How to: Sit back into the heels with an athletic stance. The kettlebell starting position should be far enough that you are reaching at full extension and the kettlebell is leaning towards yourself. With both hands firmly gripped on the handle, lift the hips enough for the bell to swing back between your legs. From the loaded position, explode the hips forward propelling the kettlebell as if you were throwing it as far as possible in front of you. At the top, you will be standing tall with the body rigid. Allow the kettlebell to drift forward based on momentum. As the kettlebell descends back towards yourself, receive the kettlebell with pushing the hips back and maintaining a tall spine throughout. That is one rep. Do 3 sets of 10 to 12.
Why? This is the power exercise you can take anywhere. Sprinting is bodyweight, explosive, and you can do this almost anywhere. Full lower body drive pushing the ground away below you. This requires strength, abdominal control, and cardiovascular demand that most exercises can’t match..
How to: You know how to run, but sprinting is different. Focus on lower body explosion and keeping a tight core. Sprinting is best with a slow escalation of speed into a full sprint. Try starting with both feet together, leaning forward as much as possible until you fall forward with one leg, then extending and beginning to run. This is a great way to get comfortable with stride length and working into full sprint running. Keep your distances short when doing this; think of running 50 to 100 meters at a time, at most, for 6 to 8 sets.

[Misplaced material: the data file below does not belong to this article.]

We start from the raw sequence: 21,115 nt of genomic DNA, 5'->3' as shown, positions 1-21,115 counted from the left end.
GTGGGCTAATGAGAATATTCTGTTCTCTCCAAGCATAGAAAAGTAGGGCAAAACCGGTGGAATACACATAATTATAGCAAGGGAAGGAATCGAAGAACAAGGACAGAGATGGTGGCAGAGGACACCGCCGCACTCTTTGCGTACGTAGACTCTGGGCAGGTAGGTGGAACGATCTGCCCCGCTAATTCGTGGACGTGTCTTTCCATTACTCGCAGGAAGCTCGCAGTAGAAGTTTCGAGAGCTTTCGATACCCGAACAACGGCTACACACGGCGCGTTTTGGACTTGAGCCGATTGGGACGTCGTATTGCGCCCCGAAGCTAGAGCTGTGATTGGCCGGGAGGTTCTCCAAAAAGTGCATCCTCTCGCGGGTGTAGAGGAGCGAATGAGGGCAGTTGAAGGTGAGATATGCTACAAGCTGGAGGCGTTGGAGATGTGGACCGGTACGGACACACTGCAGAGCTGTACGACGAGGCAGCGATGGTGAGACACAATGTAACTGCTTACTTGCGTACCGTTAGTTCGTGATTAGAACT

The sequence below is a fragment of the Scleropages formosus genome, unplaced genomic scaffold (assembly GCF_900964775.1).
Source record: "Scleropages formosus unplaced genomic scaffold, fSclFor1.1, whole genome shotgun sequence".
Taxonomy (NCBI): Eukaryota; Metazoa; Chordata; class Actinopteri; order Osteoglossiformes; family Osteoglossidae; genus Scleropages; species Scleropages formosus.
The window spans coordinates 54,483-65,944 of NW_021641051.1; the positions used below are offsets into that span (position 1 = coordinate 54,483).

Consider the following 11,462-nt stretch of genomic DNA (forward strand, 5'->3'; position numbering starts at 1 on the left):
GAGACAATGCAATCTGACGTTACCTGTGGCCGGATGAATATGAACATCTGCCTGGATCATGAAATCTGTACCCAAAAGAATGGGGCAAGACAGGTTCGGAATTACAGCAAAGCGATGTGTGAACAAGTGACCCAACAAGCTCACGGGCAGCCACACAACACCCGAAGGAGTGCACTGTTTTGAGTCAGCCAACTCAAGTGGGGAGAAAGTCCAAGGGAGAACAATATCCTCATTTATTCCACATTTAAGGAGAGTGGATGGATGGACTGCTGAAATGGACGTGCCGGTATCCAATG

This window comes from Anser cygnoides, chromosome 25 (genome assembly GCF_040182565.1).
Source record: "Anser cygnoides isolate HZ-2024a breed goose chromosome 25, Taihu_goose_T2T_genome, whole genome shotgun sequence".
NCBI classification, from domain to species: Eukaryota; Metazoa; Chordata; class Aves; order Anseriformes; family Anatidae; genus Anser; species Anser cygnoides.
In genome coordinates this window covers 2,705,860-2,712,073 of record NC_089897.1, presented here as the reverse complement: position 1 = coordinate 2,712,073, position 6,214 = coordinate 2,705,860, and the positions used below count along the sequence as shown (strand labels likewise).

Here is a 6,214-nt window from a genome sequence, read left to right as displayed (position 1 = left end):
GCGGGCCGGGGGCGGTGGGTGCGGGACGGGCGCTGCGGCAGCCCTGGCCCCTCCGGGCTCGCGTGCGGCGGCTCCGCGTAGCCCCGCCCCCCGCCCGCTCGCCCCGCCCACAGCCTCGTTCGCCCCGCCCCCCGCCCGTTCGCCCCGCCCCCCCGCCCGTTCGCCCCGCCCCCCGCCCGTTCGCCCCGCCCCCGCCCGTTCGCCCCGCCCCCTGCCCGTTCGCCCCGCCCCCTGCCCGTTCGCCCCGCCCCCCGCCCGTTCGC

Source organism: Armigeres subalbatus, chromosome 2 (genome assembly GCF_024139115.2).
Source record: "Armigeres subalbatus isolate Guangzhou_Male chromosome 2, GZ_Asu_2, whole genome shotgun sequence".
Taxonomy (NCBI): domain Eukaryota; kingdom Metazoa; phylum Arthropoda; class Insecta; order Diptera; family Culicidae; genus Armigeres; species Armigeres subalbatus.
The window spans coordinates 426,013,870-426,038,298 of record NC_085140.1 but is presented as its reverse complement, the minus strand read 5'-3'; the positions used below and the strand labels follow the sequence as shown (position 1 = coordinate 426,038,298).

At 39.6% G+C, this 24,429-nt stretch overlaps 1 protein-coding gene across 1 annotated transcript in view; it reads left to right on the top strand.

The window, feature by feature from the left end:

Why? External weight can change the mechanics of any movement. The sled sprint will take the sprint and force you to lean further forward. This lean helps the spine accommodate vertical stress, increase quadricep recruitment, and teach the body to move smoother with extra demand.
How to: Load a sled with light weight. Lean forward at a 45-degree angle and grip the sled with your hands close to your chest, a position similar to a pushup position. From a staggered stance, drive through the balls of your feet with all toes in contact with the ground. Each step, maximize your stride length pulling the leg forward as far as possible to get the most of each step.
Why? The beauty of this move is that you start leaning forward, then must transfer lower-body power to upper-body extension with a weight. This can stack some serious mass on the system with the single side capabilities of the landmine.
How to: Start from the standing position with the barbell loaded on one shoulder. With one hand gripped on the end of the bar, slightly bend the knees and explode vertically to propel the weight up. Catch the bar with a locked out arm and a forward lean of the upper body where all parts of the move are in one line. The legs will be transition from a bilateral to a staggered stance from start to the catch position. Bring the bar back down to shoulder and repeat. Do 3 sets 6 to 8 reps.
By David Otey, C.S.C.S.